Unlike. I would say divestment was always the plan though, it was just easier to get the deal done talking about nothing changing and saving the jobs. Now they have the asset, they will do whatever makes the most money the fastest, which is of course their right and happens every day. It just sucks in this case that a company of such long history is being dissected.
NYC just lost a 100+ year old bakery that I frequented and where I got to know the owners a bit. The two owners - brothers (great grandsons of the founder) - wanted to retire, but had never made that much from the bakery. The real asset was the building they owned that housed the bakery and its sale would fund their retirement.
There was a cousin who wanted to take over the bakery, but she couldn't afford the multi-million dollar building - nor could she get a loan for that amount against the modest profits of the bakery. And even if she could, she'd never be able to make the loan payments based on the bakery's small profits.
Hence, even though everyone in the family wanted the bakery to continue, the economics wouldn't support the brothers' retirement and passing the bakery on to a cousin. Sometimes, the cold hard facts work against - what would have been - a good outcome.
I was about to add world’s fairs to this list, but cursory research shows they are still a BFD in some parts of this world.
But they rarely penetrate the American consciousness anymore. The most recent such shindig I can recall was Expo ’74 in Spokane, Washington, which was, truth be told, something of a World’s Fair Lite. Spokane is not without its charms, but it’s hardly a destination city. Even in 1974, even from only 300 miles away in Seattle, it seemed contrived and more than a bit overblown.
There's been talk of doing another New York fair in the 2020s, but what would be the point?
I went to the one in Montreal when I was a kid, and was sorely disappointed -- I thought a "fair" meant a fair like around here, with carnival rides and sideshows and animal exhibits and horse racing. Instead I got a Cinerama-style documentary about wheat farming in the Ukraine.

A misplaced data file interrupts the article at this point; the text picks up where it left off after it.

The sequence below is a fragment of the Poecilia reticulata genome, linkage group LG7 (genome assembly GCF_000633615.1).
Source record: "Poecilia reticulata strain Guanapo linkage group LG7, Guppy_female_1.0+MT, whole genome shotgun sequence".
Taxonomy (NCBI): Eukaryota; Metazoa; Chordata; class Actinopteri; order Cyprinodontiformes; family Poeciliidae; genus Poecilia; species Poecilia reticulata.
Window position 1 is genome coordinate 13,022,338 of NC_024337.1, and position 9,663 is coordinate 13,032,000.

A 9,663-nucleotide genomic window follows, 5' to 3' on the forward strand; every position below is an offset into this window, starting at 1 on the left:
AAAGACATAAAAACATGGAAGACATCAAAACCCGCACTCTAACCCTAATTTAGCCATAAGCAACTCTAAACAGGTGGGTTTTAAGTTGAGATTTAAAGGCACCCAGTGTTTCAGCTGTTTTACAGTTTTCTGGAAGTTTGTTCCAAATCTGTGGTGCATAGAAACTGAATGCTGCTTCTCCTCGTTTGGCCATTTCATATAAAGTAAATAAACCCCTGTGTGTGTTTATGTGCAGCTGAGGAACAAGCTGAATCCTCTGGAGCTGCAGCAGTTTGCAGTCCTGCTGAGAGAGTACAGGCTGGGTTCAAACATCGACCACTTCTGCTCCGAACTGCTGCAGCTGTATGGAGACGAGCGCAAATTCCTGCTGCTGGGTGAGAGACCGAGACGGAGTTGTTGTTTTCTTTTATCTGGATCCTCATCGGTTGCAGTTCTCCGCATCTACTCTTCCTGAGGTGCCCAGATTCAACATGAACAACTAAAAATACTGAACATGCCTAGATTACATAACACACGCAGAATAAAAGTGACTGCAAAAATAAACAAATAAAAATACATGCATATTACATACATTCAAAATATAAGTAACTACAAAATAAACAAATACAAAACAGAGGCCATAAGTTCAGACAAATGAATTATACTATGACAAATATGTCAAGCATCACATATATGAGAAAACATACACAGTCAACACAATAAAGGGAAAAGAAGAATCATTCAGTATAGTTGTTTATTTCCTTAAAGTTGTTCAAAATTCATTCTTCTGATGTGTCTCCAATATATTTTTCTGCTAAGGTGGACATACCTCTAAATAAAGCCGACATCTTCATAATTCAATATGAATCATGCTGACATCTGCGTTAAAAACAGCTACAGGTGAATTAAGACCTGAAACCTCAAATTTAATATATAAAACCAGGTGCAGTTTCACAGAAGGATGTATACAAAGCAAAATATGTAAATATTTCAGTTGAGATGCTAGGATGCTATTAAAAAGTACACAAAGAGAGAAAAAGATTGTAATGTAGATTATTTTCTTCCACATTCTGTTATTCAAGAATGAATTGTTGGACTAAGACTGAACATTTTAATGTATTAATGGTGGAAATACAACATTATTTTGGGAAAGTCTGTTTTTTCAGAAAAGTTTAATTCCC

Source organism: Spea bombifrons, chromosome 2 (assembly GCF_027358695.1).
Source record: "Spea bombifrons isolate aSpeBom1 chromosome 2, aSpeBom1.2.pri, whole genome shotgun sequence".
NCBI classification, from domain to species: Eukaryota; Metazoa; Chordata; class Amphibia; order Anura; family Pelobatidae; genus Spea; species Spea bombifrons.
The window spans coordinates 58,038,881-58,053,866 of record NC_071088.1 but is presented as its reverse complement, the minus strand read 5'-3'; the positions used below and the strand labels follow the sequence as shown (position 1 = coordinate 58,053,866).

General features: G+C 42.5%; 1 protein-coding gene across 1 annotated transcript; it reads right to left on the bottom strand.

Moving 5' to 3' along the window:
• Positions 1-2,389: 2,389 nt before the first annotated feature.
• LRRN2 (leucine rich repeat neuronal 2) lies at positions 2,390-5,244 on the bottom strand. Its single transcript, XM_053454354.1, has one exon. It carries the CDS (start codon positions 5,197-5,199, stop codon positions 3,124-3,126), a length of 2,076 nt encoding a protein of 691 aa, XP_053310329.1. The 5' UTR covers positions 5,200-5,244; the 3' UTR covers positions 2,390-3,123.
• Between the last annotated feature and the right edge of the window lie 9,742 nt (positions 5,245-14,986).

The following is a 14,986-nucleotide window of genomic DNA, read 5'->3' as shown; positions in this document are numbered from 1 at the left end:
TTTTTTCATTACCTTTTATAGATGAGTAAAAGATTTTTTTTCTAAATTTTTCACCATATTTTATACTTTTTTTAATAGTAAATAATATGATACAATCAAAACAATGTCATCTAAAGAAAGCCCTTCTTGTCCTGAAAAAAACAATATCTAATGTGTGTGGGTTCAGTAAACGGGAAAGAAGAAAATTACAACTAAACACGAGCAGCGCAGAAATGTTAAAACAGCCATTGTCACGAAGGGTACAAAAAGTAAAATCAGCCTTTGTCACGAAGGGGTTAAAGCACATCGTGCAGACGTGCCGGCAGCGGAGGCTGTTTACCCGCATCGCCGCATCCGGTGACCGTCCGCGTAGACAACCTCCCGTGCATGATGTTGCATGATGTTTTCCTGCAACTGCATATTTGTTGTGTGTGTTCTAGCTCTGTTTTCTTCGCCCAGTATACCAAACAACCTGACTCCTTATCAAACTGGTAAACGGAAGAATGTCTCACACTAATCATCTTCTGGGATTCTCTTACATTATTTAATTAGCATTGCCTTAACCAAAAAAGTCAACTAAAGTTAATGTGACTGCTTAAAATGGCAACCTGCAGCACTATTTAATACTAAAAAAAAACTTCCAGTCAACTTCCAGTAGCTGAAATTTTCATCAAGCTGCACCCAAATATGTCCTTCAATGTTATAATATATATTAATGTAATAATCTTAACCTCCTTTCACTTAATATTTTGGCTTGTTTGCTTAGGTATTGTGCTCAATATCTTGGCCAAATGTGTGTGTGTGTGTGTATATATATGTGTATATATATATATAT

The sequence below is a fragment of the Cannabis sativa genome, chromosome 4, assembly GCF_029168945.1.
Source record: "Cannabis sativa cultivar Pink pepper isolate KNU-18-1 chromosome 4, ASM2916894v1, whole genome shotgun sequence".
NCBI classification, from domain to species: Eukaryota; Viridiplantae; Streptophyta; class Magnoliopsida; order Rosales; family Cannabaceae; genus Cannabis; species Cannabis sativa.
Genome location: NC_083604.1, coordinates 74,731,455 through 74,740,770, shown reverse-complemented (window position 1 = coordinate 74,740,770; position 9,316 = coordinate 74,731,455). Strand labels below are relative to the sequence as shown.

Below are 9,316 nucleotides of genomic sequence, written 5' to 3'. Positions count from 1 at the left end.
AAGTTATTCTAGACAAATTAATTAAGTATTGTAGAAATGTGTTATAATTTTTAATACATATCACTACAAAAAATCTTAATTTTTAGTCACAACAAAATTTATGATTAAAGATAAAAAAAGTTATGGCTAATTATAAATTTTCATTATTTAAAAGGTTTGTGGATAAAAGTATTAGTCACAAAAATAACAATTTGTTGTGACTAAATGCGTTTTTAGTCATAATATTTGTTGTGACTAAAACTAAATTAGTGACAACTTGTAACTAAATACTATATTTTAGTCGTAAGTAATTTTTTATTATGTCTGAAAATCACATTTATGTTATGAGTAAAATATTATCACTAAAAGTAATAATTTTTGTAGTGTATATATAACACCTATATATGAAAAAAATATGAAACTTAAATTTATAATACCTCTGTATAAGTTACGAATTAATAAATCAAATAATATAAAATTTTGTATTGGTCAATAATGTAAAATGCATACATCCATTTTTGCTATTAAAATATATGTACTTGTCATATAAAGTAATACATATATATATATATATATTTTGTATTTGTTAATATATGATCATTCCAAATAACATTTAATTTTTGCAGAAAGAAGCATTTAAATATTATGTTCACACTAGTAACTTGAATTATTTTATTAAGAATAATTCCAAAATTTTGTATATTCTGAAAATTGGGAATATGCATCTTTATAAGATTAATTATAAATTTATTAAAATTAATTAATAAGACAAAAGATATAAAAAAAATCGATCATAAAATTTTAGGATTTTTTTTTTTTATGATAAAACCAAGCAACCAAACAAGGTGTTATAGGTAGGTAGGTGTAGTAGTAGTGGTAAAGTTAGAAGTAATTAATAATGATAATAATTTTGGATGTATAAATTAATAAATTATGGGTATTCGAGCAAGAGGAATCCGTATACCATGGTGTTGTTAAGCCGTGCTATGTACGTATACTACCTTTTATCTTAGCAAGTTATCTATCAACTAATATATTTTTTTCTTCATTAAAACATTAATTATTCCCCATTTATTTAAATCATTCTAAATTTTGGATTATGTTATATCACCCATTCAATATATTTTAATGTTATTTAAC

World’s fairs have left lasting legacies— grand public spaces, monumental architecture (the Eiffel Tower, for instance, and the Space Needle, structures to which the much-overused term “iconic” actually applies).
To say nothing of the two time capsules that repose under the pavement in Flushing Meadows Park, which will give whatever creatures occupy the planet five thousand years hence a good look at what Westinghouse thought of the people in 1938 and 1965.
Oh, you mean The Great Race of Yith.
One criticism I read this morning of the American pavilions at the more recent world’s fair (which we Yanks pay little attention to) is that they are mostly advertisements for the corporations that underwrote them.
Yep. It's highly instructive to leaf thru a guidebook to any of the big 20th Century fairs and realize that your visions of the future were being manufactured for you by the Boys. The ultimate example of this was the General Motors Futurama at the 1939 fair -- it envisioned a World of 1960 in which America was dominated by six-lane highways and there were no railroads and no public transportation at all. Much of that dream did come true -- but much of it turned out to be a nightmare.
Even the mundane aspects of the fair were brought to you by the Boys. If you were feeling a bit sweaty at the 1933-34 Chicago Fair you could get a reading from Texaco's supremely phallic Havoline Thermometer.
Or if you were at the 1939-40 fair and wondered how many people came thru the gate that day just look up at the gigantic revolving till created by National Cash Register.
And of course, if you were feeling peckish, well, bread, milk, and cigarettes were conveniently grouped together for your enjoyment.
"We wanna see the dinosaurs, Ma! Where's the dinosaurs!!!"
The dinosaurs and the GM exhibit where the new cars were attached to a track and moved around the large room/building they were in. I was 4 or 5 (center in above picture) and all I wanted to do was sit in the drivers seat and hold the steering wheel.